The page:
As Fabio Capello begins to finalise his 23 man squad for South Africa, Wigan manager Roberto Martinez has urged the England manager to select Charles N’Zogbia to solve England’s left hand side crisis.
With Ashley Cole facing a battle to be fit for the tournament and an out of position Steven Gerrard occupying the left-hand side, width isn’t England’s strong point.
N’Zogbia is soon to complete the required residential period of leaving in England for five years, making him eligible to be considered for the national side.
The ex-French Under-21 midfielder has yet to be selected for the French senior side and his manager has suggested he should be considered by Capello.
Martinez said: “I asked Charles the other day about England and he said he was hoping. I think he is definitely open to playing for England.
“I thought he wanted to play for France but he’s been living in England so long now he’s ready to present whichever country asks him.”
The left wing position has long been the thorn in any England managers’ side.
Sven Goran Eriksson even resorted to playing Emile Heskey wide left, a player not known for his pace, as resources were limited.
With Joe Cole failing to establish himself in Chelsea’s first team and James Milner playing most of his club football in the centre of midfield, this leaves Stewart Downing as England’s only option.
N’Zogbia is left footed, usually deployed on the right hand side on Wigan’s midfield, showing versatility on both sides of the field.
The former Newcastle player has also filled in at left-back during his spell in the North-East, therefore offering Capello cover.
Not only scoring goals but creating them this season for the Latics proves N’Zogbia possesses more than enough quality to be selected.
But would Capello really consider taking a Frenchmen to wear the three lions shirt this summer?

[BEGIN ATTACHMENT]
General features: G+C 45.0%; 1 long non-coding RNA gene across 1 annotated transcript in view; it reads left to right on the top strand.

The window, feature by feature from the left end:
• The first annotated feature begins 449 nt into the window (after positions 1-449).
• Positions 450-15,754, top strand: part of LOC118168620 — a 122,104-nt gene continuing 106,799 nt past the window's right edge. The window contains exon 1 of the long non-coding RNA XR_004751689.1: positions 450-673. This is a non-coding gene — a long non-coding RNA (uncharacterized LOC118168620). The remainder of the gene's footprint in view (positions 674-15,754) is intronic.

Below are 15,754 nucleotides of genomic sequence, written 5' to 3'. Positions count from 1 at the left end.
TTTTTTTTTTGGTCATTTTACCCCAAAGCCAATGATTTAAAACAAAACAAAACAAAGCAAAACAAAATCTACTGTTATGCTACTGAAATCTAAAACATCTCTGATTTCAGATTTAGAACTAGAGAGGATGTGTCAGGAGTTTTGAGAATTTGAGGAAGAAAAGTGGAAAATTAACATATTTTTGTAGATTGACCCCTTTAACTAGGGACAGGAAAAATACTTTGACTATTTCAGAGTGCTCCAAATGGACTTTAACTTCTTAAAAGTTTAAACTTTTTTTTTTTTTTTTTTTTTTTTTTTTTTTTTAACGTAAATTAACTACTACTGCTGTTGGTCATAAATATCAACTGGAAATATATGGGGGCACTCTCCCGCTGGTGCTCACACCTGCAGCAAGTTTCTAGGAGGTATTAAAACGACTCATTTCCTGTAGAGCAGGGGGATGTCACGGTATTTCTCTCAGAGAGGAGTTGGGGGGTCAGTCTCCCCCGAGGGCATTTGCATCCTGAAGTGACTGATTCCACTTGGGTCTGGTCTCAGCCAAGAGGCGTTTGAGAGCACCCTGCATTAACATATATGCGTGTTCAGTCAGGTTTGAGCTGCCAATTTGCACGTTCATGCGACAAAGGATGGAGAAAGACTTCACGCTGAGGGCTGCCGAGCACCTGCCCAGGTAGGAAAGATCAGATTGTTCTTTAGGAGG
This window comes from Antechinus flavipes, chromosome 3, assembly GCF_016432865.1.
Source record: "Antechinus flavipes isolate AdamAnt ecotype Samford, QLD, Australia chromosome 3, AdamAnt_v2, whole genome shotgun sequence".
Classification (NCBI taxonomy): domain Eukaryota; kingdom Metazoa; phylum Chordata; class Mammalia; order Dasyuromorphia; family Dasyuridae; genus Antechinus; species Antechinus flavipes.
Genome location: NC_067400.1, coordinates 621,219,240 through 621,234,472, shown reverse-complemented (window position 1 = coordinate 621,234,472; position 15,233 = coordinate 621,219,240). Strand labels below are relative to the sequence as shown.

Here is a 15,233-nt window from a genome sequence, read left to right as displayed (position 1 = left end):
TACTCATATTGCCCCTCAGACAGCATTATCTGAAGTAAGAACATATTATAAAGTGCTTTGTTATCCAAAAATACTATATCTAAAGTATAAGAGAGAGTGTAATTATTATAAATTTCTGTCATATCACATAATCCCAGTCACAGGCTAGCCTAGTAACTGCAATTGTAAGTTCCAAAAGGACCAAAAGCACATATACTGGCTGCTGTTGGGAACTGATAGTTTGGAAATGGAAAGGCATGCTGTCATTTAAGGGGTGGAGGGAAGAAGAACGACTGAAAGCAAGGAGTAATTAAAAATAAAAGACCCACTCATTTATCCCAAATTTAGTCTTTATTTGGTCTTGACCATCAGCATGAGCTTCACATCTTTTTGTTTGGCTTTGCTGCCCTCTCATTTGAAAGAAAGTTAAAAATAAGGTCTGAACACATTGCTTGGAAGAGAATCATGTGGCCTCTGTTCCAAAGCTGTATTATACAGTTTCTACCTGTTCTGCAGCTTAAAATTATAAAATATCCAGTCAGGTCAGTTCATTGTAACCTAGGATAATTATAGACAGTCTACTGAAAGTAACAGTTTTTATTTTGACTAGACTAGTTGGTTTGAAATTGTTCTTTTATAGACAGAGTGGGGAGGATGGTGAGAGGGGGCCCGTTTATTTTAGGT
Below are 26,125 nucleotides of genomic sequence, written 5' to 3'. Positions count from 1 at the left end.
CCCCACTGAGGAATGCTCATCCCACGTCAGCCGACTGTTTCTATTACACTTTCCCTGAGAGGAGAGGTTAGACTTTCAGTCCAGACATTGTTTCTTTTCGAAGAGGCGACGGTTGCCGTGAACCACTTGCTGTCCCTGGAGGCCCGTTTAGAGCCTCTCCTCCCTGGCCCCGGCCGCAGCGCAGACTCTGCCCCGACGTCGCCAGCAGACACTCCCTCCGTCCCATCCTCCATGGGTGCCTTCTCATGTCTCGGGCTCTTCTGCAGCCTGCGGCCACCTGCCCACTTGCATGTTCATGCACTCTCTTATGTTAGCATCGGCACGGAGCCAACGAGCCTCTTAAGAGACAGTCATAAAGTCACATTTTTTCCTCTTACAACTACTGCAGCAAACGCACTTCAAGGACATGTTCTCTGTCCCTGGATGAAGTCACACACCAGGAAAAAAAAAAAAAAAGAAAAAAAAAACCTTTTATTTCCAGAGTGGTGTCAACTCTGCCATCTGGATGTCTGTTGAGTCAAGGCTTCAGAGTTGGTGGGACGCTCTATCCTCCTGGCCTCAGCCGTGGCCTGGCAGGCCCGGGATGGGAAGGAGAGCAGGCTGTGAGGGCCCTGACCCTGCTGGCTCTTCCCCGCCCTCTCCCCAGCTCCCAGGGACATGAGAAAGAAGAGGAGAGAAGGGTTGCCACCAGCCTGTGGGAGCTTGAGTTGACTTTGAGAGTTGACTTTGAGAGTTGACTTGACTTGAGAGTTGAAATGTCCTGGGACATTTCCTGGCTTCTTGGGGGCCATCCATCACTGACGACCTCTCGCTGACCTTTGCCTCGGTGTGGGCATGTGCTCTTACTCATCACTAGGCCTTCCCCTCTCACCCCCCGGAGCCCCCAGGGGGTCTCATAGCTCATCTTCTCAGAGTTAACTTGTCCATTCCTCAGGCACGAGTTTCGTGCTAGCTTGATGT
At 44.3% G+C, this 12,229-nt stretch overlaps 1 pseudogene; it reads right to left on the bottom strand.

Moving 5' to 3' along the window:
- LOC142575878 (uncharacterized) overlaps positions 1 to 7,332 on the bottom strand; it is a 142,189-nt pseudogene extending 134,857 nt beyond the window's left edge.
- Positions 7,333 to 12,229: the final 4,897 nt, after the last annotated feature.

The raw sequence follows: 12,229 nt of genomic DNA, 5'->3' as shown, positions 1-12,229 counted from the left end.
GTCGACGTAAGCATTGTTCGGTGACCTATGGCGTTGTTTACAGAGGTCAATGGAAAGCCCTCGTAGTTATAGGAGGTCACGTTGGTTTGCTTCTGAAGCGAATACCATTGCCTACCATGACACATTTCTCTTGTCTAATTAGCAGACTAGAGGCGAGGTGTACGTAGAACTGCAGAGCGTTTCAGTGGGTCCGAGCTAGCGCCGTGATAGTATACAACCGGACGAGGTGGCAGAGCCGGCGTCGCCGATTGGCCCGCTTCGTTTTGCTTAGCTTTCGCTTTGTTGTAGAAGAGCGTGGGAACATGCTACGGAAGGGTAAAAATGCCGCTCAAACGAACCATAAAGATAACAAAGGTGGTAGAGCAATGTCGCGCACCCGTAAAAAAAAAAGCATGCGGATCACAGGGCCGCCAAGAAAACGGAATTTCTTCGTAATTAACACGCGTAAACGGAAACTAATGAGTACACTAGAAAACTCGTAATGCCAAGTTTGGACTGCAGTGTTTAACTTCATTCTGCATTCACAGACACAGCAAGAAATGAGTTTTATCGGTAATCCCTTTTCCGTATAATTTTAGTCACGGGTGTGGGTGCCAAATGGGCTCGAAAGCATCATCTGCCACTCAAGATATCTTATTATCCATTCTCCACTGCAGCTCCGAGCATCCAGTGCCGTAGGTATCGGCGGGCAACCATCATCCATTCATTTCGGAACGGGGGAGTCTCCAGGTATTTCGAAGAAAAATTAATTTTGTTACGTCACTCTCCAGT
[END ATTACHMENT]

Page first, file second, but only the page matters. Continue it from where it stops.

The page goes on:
Well this isn’t the first time a foreigner has been considered for an England call up.
During Eriksson’s reign, the Swede wanted to bring Carlo Cudicini, Louis Saha, Steed Malbranque and Edu into his England squad after Euro 2004.
The fear of an outcry from English supporters of an Italian, a Brazilian and two Frenchmen representing the national side prevented the players from being considered.
Isn’t it about time English football stopped living in a bubble and stopped hampering their own chances of success?
Other sports in this country have adapted to the rules and regulations that allow foreign players to represent the national teams.
Lesley Vainikolo, the most prolific try scorer in Super League history, was called up to England’s rugby union national side, despite originating from New Zealand.
And the ‘Barmy Army’ don’t mind cheering when South African born Kevin Pietersen scores a century for England.
So why should it be any different for the national football side?
Fabio Capello isn’t shy of making big decisions, proved by striping John Terry of the England captaincy.
The Italian could make his boldest move yet by selecting the first overseas player to represent the English this summer.
Written By Michael Muncaster